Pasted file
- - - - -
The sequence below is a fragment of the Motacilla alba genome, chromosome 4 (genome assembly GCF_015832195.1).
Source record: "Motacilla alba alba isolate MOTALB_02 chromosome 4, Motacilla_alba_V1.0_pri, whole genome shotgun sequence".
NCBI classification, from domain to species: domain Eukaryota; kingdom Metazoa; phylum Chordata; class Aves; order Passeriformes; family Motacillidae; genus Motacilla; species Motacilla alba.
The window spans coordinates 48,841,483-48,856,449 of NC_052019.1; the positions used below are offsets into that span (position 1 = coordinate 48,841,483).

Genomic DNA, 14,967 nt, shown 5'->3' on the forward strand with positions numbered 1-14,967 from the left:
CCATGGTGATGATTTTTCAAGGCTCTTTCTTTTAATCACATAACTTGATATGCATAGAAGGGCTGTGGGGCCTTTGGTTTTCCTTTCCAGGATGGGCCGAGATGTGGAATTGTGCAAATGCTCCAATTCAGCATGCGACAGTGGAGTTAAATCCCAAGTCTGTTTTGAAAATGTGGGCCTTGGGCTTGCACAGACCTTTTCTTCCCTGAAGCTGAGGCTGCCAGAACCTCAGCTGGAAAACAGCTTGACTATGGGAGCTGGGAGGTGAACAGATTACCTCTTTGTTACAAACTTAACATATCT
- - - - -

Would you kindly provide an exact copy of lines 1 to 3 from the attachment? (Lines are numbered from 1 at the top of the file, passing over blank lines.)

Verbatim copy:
The sequence below is a fragment of the Motacilla alba genome, chromosome 4 (genome assembly GCF_015832195.1).
Source record: "Motacilla alba alba isolate MOTALB_02 chromosome 4, Motacilla_alba_V1.0_pri, whole genome shotgun sequence".
NCBI classification, from domain to species: domain Eukaryota; kingdom Metazoa; phylum Chordata; class Aves; order Passeriformes; family Motacillidae; genus Motacilla; species Motacilla alba.